FC Barcelona has a very high carbon footprint.
The number of players opting to leave La Masia seems to be on the rise—this week alone, Barcelona looks set to lose Eric Garcia and Mateu Morey to Manchester City and Bayern Munich respectively. It’s not as much an issue with the club as it is with the mindset of the people running it. When you have people with expensive tastes at the helm, there is always the inevitability of incorporating poor habits into the system—in a need to match the rising status of the club with personnel, Barcelona has diverted its attention to the market. What is available for free, no longer seems to be enough, and the grass always looks greener on the other side.
Barcelona has resorted to consumerism like the rest of the world while losing its consciousness and ability to evaluate circumstances effectively in the process. Like the rest of the world, Barcelona has ended up with an incredibly high wastage rate—there are tens of La Masia graduates playing for some of Europe’s top teams in spite of failing to garner the attention they deserve in Catalonia; this confirms the quality and quantity of the farmhouse id est La Masia.
So what does Barça need to fix their problem? Exactly what the rest of the world is doing—Recycle! It’s easy, cost-effective, and will fix a lot of the issues that the club is currently facing. By repurposing the academy using some quick fixes, Barça can bounce right back on top of the food chain of football.
The first step in fixing a broken system like Barça’s is learning how to reduce buying expensive back-ups from the market.
Barcelona is spending millions of euros on players with no future like Vermaelen and Douglas while ignoring those already in the fold. The likes of Lucas Digne, André Gomes and Paco Alcacer were independently good buys, but one look at the academy back then would have exposed how redundant their purchases were. The number of prospects waiting in line to represent the club is high and allowing someone from the outside to cut-in is only going to result in discontentment.
If Barça can manage its resources in the transfer market more effectively, we could be looking at a diverse and flexible squad that competes to win.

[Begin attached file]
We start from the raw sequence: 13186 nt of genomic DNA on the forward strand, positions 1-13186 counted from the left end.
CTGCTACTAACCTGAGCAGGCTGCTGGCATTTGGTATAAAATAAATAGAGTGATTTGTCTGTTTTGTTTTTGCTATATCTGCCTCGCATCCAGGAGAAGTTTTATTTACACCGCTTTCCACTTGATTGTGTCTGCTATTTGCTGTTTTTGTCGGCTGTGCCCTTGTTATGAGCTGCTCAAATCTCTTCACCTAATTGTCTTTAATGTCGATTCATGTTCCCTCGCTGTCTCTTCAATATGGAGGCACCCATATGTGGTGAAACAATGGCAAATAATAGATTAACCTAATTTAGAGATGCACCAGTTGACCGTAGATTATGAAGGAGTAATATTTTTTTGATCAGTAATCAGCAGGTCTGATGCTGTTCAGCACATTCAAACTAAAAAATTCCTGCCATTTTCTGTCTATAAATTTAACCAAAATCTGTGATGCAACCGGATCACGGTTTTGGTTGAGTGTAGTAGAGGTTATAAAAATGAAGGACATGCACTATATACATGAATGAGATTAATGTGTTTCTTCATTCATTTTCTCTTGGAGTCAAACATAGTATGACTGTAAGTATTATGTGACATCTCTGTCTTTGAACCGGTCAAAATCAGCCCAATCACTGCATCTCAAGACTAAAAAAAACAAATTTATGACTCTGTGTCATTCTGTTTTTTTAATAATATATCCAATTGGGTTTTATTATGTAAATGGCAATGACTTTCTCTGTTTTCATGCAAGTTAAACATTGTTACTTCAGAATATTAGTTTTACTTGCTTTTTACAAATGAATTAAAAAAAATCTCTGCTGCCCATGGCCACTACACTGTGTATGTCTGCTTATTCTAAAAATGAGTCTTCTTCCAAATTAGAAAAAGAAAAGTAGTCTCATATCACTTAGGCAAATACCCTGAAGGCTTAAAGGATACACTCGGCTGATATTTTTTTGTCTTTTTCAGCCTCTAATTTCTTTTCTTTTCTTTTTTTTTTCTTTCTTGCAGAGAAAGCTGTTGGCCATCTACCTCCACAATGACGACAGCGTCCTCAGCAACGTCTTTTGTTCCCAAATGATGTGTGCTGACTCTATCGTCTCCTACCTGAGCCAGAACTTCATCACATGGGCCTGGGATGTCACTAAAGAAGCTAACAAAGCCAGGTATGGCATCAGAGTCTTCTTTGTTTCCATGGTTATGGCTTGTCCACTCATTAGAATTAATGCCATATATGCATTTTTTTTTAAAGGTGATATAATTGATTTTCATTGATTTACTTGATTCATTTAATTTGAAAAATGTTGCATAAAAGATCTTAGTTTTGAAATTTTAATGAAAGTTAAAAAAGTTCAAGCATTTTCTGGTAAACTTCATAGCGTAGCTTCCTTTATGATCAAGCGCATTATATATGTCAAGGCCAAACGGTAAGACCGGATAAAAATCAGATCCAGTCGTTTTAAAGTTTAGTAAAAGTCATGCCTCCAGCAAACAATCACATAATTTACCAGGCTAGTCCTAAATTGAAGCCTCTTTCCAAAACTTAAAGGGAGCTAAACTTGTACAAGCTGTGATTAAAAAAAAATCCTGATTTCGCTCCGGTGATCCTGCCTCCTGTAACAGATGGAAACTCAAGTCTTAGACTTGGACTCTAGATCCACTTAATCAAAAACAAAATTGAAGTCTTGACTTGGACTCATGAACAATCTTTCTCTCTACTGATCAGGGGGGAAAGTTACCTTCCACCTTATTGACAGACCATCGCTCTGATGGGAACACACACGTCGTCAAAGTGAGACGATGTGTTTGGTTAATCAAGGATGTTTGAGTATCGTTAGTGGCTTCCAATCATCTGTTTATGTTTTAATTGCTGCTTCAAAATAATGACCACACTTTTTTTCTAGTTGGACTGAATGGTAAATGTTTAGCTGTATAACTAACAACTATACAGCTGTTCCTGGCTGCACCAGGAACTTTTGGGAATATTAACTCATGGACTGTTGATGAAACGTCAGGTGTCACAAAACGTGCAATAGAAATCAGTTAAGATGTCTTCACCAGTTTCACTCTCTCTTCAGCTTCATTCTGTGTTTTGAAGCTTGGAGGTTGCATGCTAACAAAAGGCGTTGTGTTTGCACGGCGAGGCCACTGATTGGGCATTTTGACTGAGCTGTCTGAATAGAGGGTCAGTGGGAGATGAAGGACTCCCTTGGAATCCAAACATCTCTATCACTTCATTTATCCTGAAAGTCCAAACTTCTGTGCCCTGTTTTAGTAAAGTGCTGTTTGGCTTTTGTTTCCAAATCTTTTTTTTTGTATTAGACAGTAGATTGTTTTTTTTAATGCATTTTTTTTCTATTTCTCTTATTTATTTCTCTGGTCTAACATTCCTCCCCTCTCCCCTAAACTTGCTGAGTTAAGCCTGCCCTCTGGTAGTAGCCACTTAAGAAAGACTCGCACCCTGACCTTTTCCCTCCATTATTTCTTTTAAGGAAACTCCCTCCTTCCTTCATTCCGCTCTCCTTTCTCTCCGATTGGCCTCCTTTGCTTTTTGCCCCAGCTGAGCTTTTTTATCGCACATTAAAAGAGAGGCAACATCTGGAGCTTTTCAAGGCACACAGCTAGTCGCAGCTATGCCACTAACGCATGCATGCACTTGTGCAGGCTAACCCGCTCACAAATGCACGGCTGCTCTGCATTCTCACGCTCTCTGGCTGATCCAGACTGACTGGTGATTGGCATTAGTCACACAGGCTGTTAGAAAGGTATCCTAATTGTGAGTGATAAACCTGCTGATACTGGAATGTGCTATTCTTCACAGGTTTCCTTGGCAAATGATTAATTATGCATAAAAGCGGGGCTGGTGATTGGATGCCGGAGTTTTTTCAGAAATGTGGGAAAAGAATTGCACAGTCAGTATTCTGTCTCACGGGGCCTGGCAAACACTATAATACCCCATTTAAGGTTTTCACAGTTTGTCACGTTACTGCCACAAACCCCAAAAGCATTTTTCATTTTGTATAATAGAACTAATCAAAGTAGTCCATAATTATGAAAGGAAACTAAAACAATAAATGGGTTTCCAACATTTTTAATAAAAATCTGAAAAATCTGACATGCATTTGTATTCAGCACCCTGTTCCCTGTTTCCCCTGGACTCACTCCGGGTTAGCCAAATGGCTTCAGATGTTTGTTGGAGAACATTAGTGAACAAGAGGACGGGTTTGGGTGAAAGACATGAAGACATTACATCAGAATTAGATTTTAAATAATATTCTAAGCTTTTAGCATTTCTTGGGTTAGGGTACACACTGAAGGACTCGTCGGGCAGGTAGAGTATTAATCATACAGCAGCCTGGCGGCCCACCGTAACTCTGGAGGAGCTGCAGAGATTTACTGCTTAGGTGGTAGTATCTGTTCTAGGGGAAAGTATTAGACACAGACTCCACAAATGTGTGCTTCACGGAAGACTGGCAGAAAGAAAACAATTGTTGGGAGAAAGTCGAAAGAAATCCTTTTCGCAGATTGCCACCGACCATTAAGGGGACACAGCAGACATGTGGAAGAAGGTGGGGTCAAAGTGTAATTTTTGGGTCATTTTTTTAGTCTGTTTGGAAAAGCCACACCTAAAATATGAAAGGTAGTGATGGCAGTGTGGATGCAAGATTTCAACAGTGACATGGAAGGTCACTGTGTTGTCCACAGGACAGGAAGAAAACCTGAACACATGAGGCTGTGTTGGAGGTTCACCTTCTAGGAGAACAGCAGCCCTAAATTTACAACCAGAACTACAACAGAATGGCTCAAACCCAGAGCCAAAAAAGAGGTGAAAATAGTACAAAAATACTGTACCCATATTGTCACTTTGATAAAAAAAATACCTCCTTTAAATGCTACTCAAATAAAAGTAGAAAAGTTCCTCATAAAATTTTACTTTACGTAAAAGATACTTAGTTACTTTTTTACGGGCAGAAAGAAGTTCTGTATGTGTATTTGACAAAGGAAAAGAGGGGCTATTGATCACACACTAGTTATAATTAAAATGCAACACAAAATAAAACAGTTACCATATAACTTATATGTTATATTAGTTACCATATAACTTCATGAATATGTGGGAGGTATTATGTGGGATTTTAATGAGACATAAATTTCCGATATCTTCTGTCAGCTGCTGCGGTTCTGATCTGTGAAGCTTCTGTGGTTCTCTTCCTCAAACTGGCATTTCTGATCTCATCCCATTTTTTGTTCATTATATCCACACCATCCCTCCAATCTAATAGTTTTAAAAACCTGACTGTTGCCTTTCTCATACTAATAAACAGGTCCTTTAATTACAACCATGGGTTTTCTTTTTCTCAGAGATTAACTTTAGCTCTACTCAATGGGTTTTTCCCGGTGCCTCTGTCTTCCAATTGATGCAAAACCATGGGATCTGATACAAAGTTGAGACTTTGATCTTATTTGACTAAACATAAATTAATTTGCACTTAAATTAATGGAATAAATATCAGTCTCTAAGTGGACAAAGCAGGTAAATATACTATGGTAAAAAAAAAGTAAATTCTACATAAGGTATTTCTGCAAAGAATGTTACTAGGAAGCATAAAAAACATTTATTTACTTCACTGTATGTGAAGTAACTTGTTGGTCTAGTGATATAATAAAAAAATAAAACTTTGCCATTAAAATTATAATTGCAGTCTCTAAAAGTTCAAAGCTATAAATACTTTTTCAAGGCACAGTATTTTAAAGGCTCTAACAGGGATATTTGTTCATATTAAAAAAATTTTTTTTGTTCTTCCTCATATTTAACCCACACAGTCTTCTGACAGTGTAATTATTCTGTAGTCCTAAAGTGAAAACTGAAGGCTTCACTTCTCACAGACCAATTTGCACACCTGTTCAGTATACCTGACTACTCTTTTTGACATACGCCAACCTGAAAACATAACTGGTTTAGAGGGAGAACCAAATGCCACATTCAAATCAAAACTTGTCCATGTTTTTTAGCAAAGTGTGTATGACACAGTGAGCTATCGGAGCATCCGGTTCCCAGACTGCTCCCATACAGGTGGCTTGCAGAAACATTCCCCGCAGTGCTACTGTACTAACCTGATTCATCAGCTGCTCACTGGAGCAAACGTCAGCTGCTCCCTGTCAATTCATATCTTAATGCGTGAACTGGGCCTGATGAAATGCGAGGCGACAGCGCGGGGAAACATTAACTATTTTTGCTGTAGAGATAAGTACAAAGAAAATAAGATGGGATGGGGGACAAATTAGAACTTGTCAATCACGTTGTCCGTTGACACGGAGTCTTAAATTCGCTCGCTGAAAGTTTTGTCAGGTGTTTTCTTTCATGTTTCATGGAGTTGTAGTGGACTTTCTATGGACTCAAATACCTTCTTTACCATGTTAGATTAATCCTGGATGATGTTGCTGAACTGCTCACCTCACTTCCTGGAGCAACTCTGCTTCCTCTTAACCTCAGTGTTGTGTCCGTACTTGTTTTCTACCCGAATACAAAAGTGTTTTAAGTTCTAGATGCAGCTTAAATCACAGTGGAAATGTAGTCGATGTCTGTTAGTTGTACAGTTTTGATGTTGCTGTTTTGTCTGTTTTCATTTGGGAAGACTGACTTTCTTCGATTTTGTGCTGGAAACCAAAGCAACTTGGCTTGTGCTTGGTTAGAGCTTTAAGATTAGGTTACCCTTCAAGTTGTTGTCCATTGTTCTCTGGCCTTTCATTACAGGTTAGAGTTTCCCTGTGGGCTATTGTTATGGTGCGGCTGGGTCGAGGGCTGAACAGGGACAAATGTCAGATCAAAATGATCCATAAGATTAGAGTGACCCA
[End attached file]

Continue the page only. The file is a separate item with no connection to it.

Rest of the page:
Back in the day, if you were the crème de la crème amongst your peers and were old enough to shop in the men’s section, you were game for some first-team minutes; it wouldn’t be long before you’d get a promotion, and all would be well in the world. However, that isn’t the case anymore—players can rot in the B team for a handful of years before being deemed too old to make an impact. If age is the issue, promote them while they’re young—if it’s not, don’t use it as an excuse.
There are a plethora of hungry, talented individuals bleeding Blaugrana and waiting for a chance to show their worth on the grandest stages.
Importing foreign talent doesn’t just dishearten players but also dims the light at the end of the tunnel.
We need our prospects, and we need them to believe in a future at FC Barcelona. In order to make that happen, we need to begin reusing the academy for back-ups and replacements.
Sometimes, talent is wasted—sometimes, it’s a matter of using it creatively.
Sergi Roberto was a washed-up 24-year-old midfielder who was always going to be remembered as the guy left behind in the aftermath of the “Thiago Saga”. Permanency in football, however, is almost always temporary. While Sergi Roberto still lives in the shadow of his talented peer for some, things have drastically changed for the player himself. Roberto has rewritten his history like few could have with his stoppage-time goal against Paris Saint-Germain; he has already lived his legend.
Having carved a niche for himself as one of the most versatile footballers on the planet, the Spaniard has rejuvenated his career and become a surprisingly crucial cog in the Barcelona machine. He is the embodiment of everything that is La Masia.
Finding a role that best suits a player’s abilities is important—putting the right player in the right zone will invariably produce the right results.
If the club intends to utilise it’s academy effectively, it needs to help groom players from an early stage. The process does require micro-management on multiple levels but will pay dividends in the future—if we do things just right, we could finally restore some balance into the club’s ecosystem again.